Python is a robust language with an ever-growing list of libraries that extend its capabilities. Among the libraries offered by Python include argparse, multiprocessing, and subprocess, just to name a few.

This post will go over the pandas dataframes and what they are. We will go over the concepts behind a dataframe, the syntax, and how to create a dataframe object. You will also see some examples of creating a dataframe object with different data types.

Without further ado, let's dive into the fundamentals of pandas dataframe creation.

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What is a pandas dataframe?

A pandas dataframe is a table of indexed data containing both rows and columns of information. The purpose of a dataframe is to help visualize data in a more manageable way for developers. Dataframes are used in many industries, but none more than big-data management as it simplifies the process of working with large datasets.

The pandas library was created in 2008 by Wes McKinney, the necessity for a quantitative data analysis tool for working with data. Since its creation, it has quickly grown into one of the most popular data management tools available through the Python programming libraries.

Now that we’ve talked about the history of pandas, let’s look at how you can use it to create and manage data sets. We will focus on smaller subsets of data to illuminate how you can use it on larger applications for your data needs.

Creating a Pandas Dataframe

In pandas, the need for clear visualization is an inherent part of its use. Data visualization helps speed up development and makes working with data easier by eliminating the pain of unstructured data. However, even well-structured data can become daunting to work with without tables to help visualize it. The following video covers some examples of how to create dataframe tables in pandas.

Enter pandas, with its tables and easy-to-use visualization, managing data has become a much more satisfying task. Moreover, the steps needed to create a table are easy to complete. Like anything in Python, you will need to start by importing the pandas library into the file you will be using for your pandas code.

 
# Import pandas library
import pandas as pd

The next example shows how to create a pandas dataframe using a list of lists.

Pandas Dataframe: List of lists

 
# initialize list of lists
data = [ ['Charlie', 46], ['Deandra', 46 ], ['Frank', 59] ]

# Create the pandas DataFrame
df = pd.DataFrame(data, columns = ['name', 'age'])

This code creates a dataframe table consisting of three sets of data, one for each of three people. The first line of code creates a data set made from a list of lists. The data sets contain two pieces of information for each entry: a name and an age. The second line of code creates a dataframe with two columns, one for names and one for ages. Each row in the data frame will consist of information about each entry.
An example of what a pandas dataframe table looks like.

This is useful and makes working with even small datasets simpler. But what if your data isn’t in the form of lists? Can dataframes be created with other data types? The short answer is yes; it can accept many different data types. Let's look at creating a dataframe table with a dict list.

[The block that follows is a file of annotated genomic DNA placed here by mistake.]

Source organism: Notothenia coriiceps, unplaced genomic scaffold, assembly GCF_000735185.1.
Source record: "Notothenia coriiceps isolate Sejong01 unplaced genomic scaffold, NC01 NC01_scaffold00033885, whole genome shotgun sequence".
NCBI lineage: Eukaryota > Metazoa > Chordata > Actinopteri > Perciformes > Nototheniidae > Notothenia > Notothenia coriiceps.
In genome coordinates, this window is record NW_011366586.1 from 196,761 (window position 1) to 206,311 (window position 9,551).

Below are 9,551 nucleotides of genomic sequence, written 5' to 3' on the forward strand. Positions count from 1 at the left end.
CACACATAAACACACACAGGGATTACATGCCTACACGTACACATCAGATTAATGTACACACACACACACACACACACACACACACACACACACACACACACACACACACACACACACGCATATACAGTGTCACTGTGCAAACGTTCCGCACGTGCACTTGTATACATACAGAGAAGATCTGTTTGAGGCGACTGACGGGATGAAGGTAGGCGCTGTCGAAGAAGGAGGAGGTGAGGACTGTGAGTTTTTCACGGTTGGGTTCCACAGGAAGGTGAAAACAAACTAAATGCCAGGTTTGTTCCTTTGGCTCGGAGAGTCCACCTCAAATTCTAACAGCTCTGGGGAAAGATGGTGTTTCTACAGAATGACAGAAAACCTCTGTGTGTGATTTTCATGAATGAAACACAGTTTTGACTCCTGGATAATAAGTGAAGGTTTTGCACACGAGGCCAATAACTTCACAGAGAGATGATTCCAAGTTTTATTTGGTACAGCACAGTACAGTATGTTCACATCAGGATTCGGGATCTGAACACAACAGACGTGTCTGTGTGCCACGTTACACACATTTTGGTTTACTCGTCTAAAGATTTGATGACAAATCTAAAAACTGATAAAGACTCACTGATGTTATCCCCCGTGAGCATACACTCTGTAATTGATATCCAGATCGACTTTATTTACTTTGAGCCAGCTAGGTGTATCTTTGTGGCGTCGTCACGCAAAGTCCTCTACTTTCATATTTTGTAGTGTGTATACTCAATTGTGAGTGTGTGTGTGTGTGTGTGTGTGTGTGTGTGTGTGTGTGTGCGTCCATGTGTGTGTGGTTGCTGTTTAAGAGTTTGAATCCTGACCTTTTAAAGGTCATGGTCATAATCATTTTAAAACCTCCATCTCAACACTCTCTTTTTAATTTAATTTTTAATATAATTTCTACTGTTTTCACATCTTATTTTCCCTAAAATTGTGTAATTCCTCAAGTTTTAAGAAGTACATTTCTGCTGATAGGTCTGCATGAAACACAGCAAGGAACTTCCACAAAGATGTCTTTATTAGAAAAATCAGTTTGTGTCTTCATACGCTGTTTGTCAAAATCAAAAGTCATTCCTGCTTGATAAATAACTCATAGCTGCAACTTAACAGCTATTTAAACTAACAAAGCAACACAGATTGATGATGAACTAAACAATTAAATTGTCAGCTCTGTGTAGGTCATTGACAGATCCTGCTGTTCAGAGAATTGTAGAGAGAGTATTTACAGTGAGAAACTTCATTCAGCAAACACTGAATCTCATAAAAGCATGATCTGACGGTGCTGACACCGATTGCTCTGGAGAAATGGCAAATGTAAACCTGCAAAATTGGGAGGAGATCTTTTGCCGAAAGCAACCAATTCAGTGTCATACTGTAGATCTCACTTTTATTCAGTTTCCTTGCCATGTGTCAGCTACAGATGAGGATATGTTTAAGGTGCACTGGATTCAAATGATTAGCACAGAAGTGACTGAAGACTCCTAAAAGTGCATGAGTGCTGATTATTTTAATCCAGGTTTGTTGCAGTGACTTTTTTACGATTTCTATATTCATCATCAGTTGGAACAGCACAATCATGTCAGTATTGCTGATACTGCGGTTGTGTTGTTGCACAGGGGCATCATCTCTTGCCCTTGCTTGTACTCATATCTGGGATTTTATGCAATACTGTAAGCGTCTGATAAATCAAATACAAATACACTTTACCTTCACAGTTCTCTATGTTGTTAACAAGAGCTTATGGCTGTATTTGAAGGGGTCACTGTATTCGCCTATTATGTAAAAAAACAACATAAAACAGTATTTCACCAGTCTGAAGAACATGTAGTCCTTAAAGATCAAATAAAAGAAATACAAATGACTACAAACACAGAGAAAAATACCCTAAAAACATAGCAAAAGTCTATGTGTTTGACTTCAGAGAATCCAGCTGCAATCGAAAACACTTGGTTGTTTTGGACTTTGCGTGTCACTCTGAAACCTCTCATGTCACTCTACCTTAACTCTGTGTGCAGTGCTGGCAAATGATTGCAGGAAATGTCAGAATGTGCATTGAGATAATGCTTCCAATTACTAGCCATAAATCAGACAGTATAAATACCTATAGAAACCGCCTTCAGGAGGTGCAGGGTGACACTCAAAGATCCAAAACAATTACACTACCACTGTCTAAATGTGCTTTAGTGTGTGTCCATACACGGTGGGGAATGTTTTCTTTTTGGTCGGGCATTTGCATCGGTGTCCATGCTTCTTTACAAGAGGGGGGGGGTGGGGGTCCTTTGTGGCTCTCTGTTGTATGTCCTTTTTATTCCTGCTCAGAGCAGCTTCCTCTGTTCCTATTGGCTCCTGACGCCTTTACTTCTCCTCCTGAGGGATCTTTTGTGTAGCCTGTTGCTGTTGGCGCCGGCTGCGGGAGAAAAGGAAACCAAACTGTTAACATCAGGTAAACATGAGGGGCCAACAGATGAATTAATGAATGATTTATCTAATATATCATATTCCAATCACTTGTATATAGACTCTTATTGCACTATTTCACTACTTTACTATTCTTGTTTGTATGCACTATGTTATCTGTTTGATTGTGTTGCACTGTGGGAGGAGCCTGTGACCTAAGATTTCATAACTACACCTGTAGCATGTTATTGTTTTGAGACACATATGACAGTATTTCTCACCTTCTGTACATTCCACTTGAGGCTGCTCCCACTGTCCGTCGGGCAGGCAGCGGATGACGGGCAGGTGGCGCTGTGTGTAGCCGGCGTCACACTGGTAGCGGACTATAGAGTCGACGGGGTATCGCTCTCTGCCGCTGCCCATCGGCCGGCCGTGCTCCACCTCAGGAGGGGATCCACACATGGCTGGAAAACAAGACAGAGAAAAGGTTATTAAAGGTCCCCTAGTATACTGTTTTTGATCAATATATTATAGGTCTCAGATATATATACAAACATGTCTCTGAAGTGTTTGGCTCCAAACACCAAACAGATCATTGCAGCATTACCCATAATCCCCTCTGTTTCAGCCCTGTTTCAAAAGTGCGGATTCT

Pandas Dataframe: Dictionary lists

Because dicts come with a key for each entry, the default behavior for dataframe objects is to use the key to assign the columns for the table. As a result, the structure of declaring a dataframe is cleaner.

 
data = {
'Name':[ 'Charlie', 'Deandra', 'Frank' ],
'Age':[ 46, 46, 59 ]
}
# Create DataFrame
df = pd.DataFrame(data)

The process isn’t much different. However, there is no need to name the columns explicitly with this data structure. As a result, this code creates the same table and structure as the previous code example.

Pandas Dataframe: Explicit Index Names

Finally, one of the most important things to know how to do with dataframe tables is to create explicit row indexes. This can be done both statically and or dynamically based on your needs.

 
# initialize data of lists.
data = {
'Name':[ 'Charlie', 'Deandra', 'Frank' ],
'Age':[ 46, 46, 59 ]
}
# Creates pandas DataFrame.
df = pd.DataFrame(data,
index =[ 'Bartender', 'Investor', 'Janitor' ])

In fact, with these examples, one could even use the names as row indexes making for a much more straightforward read of the data presented. To create dynamic indexes, you would simply pass in a list of index names. Then, if that list is dynamically generated based on user input, you can store that list in a variable and use that to declare the indexes.

 
id_names = [ 'Bartender', 'Investor', 'Janitor' ]
df = pd.DataFrame(data,
index = id_names)

This is useful since data typically changes, allowing the indexes to change and grow with your data.

Using Pandas Dataframes in Your Workflow

You have learned a lot about the basics of creating dataframes in this post. You have learned what they are, how they are used and have seen a couple of examples of dataframes with different data types.

With this information, start exploring dataframes further and learn more about how they work. Your next steps could include learning how to use other data types to populate your dataframes or practicing with larger, more complicated data sets.

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Originally published Apr 7, 2022 7:00:00 AM, updated April 07 2022

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